The New Laffer Curve Logic and the Lack of Evidence for It
After being shown again and again that tax cuts don't increase revenues, those who make the Laffer curve argument stopped making the claim generally and shifted the argument to say that while it may not be true across the board, there is evidence that it is true for the very top rates. Now, as Lane Kenworthy discusses below, the argument has shifted again. But even after all of this reformulation of the argument to try and make it work somehow, somewhere, the evidence is still pretty shaky:
The New Laffer Curve Logic, by Lane Kenworthy: “When you cut the highest tax rates on the highest-income earners, government gets more money from them.”
This sounds like an argument by Arthur Laffer, probably on the Wall Street Journal op-ed page circa 1978. Actually, it is by Arthur Laffer … in the Wall Street Journal … but in 2008 rather than 1978. The piece is titled “The Tax Threat to Prosperity” (here). In it, Laffer reiterates his famous, and famously-influential, claim about the detrimental impact of tax rates on incomes and therefore on tax revenues.
But the argument has changed. The notion at the heart of the original “Laffer curve” argument was that higher marginal tax rates on those making the most money discourage them from investing, starting new businesses, and working hard. The result is less income growth, and hence lower tax revenues. Laffer now argues that the problem with high marginal tax rates is that they encourage high earners to hide and shelter their income. The “supply-side” problem now is said to be tax avoidance.
What is the evidence? Laffer notes that while the top marginal income tax rate has been significantly altered over the past generation, the effective tax rate — the amount of income actually paid in taxes — for the top 1% of households has been fairly stable. The chart below shows this. (The data on effective tax rates are from the Congressional Budget Office here. This, he says, is because when the top marginal rate is increased, high-income taxpayers reduce their taxable reported income via “tax shelters, deferrals, gifts, write-offs, cross income mobility, or any of a number of other measures.” When the top marginal rate is reduced, they increase their taxable reported income.
This is certainly plausible. But it is equally plausible that the effect on tax avoidance, while real, is quite small. Suppose the top marginal tax rate is reduced by 10 percentage points. Is it likely that most of those in the top 1% will call their accountants and instruct them to go easy on the exemptions and deductions?
If changes in the top marginal tax rate in fact have little impact on tax reporting by those with high incomes, what accounts for the fact that the effective rate on the top 1% is far less variable than the top marginal rate? Two things. First, the top marginal rate applies to only the top portion of these households’ incomes. Second, and more important, when Congress and the president have altered the top marginal rate they frequently also have changed the rules about loopholes, exemptions, deductions, and tax compliance.
There are have been four noteworthy changes in the top marginal tax rate since the late 1970s. Let’s consider them in turn.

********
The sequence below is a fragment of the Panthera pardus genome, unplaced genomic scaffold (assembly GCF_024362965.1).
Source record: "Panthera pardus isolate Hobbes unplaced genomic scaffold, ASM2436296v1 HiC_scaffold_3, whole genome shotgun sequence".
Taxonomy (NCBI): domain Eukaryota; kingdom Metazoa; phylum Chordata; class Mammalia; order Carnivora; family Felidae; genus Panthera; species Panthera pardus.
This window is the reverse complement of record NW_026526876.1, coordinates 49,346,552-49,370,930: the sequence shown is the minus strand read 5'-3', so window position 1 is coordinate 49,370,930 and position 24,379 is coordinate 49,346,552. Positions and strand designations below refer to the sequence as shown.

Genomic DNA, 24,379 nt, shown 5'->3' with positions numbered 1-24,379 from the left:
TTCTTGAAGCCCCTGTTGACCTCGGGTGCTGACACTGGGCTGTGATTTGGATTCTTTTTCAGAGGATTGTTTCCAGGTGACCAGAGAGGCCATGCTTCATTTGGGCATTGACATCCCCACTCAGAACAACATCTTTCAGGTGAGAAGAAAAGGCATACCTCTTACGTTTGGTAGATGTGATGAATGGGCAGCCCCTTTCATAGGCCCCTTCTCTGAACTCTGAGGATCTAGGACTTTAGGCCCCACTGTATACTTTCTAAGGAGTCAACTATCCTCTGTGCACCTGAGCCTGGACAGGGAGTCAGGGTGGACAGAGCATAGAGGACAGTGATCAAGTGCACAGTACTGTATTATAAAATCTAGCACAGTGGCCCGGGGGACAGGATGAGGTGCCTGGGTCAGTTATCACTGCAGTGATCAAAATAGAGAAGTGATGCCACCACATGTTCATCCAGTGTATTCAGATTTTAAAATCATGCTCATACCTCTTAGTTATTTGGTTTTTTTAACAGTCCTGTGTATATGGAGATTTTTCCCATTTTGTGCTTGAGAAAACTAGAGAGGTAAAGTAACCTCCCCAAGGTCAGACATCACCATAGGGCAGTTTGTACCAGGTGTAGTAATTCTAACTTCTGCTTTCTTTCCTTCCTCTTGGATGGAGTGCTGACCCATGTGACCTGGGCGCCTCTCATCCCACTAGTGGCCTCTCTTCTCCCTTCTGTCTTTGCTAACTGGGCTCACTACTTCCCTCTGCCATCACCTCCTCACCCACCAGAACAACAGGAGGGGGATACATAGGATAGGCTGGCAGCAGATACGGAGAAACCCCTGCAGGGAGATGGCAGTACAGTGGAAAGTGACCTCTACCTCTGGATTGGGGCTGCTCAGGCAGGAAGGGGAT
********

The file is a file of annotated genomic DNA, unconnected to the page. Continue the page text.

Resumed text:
1. Tax reform in 1981 reduced the top marginal rate from 70% to 50% beginning in 1982. Few exemptions and loopholes were closed. The fact that the effective income tax rate on the top 1% of households fell only slightly in the ensuing years appears to support Laffer’s argument.
But there are two important qualifications. First, the drop in the top marginal rate is misleading. As Eugene Steurle points out in his book, Contemporary U.S. Tax Policy, “Even before 1981, high-income individuals often avoided a top tax rate of 70 percent through a special provision of the tax code that limited the tax rate on earnings, or income from labor, to a maximum of 50 percent.” Furthermore, in 1982, 1983, and 1984 additional tax reforms were enacted that reduced loopholes and enhanced tax compliance and collection via expanded reporting requirements and heightened penalties.
2. Tax reform in 1986 reduced the top marginal rate from 50% to 39% in 1987 and 28% beginning in 1988. The effective rate on the top 1% actually increased slightly in the following years. This, however, is fully explained by the fact that the 1986 reform dramatically reduced loopholes and exemptions. This wasn’t a case of high-income households deciding to hide less of their income because the top marginal tax rate had been lowered. They had no choice.
3. Tax reform in 1993 raised the top marginal rate from 31% to 40%. The effective rate on the top 1% increased from 21% in 1992 to 24% in the latter part of the decade. Did the hike in the marginal rate of 9 percentage points encourage tax avoidance? Possibly, but if tax avoidance increased, it was more likely due to the massive rise in incomes among the top 1% that occurred in the second half of the 1990s. The next chart shows this. Average pretax income in this group nearly doubled between 1993 and 2000, soaring from $750,000 to $1,450,000.
4. Tax reform in the early 2000s reduced the top marginal rate by four percentage points, from 39% in 2002 to 35% in 2003. In this case the effective rate on the top 1% of households fell by exactly the same amount, from 24% in 2002 to 20% in 2003.
None of this is to suggest that tax avoidance doesn’t occur or isn’t worth worrying about. Far from it. But the notion that lowering the top marginal tax rate dramatically reduces such avoidance appears to be wishful thinking.
Update: See also Do capital gains tax cuts increase revenues?, by Justin Fox.
Posted by Mark Thoma on Monday, January 28, 2008 at 12:33 AM in Budget Deficit, Economics, Taxes |
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